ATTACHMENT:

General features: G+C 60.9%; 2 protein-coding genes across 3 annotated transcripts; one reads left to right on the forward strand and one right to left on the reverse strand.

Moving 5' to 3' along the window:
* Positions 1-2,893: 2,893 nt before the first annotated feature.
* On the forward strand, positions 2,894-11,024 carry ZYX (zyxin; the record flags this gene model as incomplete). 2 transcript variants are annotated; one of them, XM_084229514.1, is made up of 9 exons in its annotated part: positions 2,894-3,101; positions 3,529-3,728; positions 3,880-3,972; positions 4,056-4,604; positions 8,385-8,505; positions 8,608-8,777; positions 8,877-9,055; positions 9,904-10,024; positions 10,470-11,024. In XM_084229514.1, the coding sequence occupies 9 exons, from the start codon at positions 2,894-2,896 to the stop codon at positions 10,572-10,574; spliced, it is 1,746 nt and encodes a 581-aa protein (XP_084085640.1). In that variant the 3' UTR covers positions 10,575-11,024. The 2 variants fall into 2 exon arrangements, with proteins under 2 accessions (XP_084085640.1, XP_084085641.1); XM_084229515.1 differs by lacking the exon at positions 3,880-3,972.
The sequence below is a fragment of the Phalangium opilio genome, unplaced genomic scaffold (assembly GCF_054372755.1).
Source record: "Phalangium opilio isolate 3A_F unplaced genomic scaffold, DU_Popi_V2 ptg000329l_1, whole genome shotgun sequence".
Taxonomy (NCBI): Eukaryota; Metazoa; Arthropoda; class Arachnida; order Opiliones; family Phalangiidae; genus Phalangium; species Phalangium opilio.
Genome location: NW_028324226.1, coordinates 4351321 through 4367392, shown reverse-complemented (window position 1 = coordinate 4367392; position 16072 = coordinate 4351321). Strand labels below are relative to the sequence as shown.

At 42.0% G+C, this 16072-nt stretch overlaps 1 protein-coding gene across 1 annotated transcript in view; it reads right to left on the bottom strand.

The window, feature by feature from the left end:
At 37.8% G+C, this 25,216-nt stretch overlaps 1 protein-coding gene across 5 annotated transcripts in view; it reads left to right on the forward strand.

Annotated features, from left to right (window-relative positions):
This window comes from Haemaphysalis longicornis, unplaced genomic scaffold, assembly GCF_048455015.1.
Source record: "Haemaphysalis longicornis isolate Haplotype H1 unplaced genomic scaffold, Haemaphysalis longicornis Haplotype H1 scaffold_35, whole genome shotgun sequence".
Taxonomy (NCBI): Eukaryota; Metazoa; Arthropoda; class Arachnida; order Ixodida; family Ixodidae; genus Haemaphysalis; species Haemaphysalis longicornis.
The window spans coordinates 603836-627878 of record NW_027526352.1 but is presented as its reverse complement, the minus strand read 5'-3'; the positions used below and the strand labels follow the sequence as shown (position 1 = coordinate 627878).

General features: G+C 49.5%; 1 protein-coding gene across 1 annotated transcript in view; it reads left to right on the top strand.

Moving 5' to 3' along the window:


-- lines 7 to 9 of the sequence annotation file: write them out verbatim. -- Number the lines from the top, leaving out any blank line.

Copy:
Taxonomy (NCBI): Eukaryota; Metazoa; Arthropoda; class Arachnida; order Opiliones; family Phalangiidae; genus Phalangium; species Phalangium opilio.
Genome location: NW_028324226.1, coordinates 4351321 through 4367392, shown reverse-complemented (window position 1 = coordinate 4367392; position 16072 = coordinate 4351321). Strand labels below are relative to the sequence as shown.

At 42.0% G+C, this 16072-nt stretch overlaps 1 protein-coding gene across 1 annotated transcript in view; it reads right to left on the bottom strand.